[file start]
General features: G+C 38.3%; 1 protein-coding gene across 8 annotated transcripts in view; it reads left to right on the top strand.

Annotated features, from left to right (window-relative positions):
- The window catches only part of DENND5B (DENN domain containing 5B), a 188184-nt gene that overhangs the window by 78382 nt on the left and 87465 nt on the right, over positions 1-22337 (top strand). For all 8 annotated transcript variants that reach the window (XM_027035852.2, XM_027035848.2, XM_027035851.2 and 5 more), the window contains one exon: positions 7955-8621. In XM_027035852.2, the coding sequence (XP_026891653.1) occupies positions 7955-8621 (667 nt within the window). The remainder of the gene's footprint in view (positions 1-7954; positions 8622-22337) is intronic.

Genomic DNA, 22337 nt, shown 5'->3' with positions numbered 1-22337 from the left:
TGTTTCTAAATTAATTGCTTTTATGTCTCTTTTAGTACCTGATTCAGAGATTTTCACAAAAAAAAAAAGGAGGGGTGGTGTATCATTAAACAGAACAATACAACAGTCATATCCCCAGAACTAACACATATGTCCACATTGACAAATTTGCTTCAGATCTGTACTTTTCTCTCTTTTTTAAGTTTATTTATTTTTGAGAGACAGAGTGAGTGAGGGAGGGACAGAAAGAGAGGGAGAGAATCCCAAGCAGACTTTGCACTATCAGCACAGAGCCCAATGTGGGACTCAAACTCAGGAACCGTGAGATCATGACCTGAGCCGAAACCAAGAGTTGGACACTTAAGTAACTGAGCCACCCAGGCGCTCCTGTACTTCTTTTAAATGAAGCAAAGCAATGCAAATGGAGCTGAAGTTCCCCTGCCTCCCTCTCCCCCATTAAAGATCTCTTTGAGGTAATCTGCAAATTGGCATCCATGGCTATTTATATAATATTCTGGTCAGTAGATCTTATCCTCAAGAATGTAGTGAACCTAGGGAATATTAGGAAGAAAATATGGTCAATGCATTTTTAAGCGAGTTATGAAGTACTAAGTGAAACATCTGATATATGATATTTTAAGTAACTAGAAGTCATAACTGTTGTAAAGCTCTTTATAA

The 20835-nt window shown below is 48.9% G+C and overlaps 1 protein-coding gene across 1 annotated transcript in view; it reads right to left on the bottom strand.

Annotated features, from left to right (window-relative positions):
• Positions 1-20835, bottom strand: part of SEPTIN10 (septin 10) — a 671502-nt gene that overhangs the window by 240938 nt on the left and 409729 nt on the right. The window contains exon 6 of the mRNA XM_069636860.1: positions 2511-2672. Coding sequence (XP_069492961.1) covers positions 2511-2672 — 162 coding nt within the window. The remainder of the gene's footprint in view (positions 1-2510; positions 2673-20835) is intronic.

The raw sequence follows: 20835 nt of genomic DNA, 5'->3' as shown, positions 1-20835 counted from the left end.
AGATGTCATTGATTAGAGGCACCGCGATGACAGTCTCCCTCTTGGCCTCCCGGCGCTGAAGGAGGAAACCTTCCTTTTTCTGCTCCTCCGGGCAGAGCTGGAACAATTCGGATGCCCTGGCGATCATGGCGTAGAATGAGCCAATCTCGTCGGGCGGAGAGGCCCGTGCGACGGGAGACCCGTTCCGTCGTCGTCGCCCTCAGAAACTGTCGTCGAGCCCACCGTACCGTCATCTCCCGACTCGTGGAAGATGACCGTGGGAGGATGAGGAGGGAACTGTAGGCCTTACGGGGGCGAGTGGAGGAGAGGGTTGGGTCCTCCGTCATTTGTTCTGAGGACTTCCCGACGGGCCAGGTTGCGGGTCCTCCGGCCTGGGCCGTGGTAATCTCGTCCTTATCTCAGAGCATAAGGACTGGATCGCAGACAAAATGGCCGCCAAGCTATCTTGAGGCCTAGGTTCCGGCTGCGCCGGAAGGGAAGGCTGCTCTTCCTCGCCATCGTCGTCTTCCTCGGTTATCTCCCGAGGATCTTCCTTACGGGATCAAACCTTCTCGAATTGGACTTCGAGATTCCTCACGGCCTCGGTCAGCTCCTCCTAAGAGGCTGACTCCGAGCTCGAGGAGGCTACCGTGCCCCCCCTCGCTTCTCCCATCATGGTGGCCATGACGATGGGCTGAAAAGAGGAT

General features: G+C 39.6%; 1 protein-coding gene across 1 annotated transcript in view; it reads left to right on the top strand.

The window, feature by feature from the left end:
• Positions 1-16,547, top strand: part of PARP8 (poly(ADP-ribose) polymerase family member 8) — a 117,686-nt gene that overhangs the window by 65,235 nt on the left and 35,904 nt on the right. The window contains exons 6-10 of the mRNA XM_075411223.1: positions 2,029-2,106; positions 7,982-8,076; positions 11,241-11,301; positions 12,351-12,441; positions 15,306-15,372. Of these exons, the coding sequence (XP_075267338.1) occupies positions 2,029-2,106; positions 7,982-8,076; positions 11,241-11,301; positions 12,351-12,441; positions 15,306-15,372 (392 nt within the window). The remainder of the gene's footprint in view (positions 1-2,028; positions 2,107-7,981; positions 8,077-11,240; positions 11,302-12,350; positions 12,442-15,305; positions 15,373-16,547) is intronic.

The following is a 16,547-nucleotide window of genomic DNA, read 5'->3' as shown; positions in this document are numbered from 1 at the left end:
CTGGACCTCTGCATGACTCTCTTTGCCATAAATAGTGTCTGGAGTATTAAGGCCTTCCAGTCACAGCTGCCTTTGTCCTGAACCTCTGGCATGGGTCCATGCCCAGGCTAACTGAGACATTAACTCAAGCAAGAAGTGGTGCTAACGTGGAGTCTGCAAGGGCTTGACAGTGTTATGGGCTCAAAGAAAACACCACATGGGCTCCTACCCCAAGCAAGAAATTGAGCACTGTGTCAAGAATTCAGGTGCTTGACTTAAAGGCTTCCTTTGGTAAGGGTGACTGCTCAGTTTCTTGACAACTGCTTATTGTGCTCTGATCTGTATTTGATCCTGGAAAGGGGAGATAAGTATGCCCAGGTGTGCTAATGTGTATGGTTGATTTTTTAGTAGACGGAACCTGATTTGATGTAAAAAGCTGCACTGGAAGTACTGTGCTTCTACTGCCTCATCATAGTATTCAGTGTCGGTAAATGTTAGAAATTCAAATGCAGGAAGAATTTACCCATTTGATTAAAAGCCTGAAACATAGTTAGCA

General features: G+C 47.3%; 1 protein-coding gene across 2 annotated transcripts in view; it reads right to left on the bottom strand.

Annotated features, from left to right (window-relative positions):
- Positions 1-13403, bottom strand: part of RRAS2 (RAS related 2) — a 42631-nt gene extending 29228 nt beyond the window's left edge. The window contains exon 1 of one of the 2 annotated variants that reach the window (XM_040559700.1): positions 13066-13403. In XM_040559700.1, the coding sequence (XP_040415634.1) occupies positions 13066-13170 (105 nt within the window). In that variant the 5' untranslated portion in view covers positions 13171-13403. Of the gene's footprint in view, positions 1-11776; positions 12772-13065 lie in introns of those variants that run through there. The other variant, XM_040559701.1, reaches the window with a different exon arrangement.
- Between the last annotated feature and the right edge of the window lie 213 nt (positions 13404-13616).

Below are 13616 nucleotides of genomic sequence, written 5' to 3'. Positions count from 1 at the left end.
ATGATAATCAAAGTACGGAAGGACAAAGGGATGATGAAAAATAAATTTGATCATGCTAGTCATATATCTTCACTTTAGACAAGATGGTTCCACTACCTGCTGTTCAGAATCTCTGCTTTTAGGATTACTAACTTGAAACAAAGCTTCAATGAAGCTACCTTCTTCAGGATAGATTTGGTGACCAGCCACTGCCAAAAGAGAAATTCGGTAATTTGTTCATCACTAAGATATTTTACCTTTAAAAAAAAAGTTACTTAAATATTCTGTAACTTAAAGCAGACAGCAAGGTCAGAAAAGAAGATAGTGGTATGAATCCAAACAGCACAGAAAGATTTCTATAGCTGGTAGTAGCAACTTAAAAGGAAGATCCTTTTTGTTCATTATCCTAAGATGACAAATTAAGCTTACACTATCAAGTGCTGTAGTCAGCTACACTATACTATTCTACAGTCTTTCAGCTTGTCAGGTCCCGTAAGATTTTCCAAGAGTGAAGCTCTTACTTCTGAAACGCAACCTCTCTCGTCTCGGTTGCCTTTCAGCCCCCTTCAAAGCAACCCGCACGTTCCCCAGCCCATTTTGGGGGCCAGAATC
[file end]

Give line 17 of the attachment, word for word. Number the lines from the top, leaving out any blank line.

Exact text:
Annotated features, from left to right (window-relative positions):